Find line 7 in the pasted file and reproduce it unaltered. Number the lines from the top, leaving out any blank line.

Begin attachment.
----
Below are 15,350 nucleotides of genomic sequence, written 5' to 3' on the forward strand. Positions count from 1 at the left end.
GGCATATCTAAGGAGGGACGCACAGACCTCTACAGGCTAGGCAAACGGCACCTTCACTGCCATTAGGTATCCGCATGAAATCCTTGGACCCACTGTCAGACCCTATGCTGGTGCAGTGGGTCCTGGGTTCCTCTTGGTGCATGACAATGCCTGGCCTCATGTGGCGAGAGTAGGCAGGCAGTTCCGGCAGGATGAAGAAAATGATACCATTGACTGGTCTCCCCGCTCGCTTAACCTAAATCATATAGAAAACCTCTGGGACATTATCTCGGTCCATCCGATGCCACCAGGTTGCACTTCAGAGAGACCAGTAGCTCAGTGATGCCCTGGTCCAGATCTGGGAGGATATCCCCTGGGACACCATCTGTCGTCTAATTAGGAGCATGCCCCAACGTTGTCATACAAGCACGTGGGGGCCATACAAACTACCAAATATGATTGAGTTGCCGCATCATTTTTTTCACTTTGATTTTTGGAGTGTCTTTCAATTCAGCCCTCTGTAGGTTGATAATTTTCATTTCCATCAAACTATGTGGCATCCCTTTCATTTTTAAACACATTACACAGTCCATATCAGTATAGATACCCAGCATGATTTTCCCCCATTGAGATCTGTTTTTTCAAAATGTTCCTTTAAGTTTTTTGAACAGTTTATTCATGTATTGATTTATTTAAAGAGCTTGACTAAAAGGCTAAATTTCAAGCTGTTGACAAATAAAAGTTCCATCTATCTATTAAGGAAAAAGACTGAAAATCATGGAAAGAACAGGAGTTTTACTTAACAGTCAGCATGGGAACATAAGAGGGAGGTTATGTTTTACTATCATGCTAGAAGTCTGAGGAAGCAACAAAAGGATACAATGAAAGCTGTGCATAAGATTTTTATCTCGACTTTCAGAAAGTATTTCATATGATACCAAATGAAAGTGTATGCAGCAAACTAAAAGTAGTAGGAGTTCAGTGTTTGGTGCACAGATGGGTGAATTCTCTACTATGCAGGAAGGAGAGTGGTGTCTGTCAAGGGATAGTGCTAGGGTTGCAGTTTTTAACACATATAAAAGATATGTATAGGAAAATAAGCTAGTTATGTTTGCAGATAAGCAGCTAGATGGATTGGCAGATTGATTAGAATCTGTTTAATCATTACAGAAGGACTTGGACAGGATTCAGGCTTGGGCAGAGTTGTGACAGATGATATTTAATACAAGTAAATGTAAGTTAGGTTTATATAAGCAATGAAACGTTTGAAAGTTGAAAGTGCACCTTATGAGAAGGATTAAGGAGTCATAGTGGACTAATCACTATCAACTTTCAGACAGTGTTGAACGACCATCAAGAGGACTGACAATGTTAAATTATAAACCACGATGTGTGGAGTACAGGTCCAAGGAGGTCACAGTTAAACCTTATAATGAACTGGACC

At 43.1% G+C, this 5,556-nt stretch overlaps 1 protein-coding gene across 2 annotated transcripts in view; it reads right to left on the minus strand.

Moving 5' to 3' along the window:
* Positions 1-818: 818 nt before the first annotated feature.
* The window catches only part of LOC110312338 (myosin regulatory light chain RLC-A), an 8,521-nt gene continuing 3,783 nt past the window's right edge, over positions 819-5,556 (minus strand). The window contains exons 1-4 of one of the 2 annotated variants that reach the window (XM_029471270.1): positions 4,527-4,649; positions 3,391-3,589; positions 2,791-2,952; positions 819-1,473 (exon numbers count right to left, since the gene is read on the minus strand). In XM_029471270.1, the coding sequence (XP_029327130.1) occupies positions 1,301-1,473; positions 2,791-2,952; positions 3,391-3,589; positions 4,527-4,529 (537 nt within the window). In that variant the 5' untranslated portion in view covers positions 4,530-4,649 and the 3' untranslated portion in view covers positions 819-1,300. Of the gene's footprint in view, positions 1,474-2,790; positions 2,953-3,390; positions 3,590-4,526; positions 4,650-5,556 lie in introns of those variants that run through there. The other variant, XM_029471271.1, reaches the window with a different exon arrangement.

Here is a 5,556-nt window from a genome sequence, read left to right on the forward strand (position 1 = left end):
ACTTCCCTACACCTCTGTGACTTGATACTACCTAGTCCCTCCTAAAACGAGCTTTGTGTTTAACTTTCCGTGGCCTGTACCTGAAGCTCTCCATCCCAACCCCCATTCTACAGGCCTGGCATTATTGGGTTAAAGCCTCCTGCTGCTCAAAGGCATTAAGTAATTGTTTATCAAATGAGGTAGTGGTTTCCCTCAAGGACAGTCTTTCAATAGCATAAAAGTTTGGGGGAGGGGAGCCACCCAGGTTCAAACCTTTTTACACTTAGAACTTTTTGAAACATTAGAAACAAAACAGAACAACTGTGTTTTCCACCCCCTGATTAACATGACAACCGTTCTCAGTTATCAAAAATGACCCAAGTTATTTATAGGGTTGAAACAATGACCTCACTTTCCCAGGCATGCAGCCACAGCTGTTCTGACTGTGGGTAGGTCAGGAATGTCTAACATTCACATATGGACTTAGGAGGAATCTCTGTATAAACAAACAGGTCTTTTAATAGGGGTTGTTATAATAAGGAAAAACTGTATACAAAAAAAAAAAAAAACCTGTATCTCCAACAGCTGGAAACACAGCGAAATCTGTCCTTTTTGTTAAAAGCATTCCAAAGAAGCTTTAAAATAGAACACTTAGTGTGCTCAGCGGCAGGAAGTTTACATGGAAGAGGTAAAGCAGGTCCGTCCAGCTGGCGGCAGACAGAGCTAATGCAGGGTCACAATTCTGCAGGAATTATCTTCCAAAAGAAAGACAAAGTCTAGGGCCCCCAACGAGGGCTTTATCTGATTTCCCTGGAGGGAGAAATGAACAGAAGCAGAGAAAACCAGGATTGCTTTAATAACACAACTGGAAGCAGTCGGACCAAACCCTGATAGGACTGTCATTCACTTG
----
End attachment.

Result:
Here is a 5,556-nt window from a genome sequence, read left to right on the forward strand (position 1 = left end):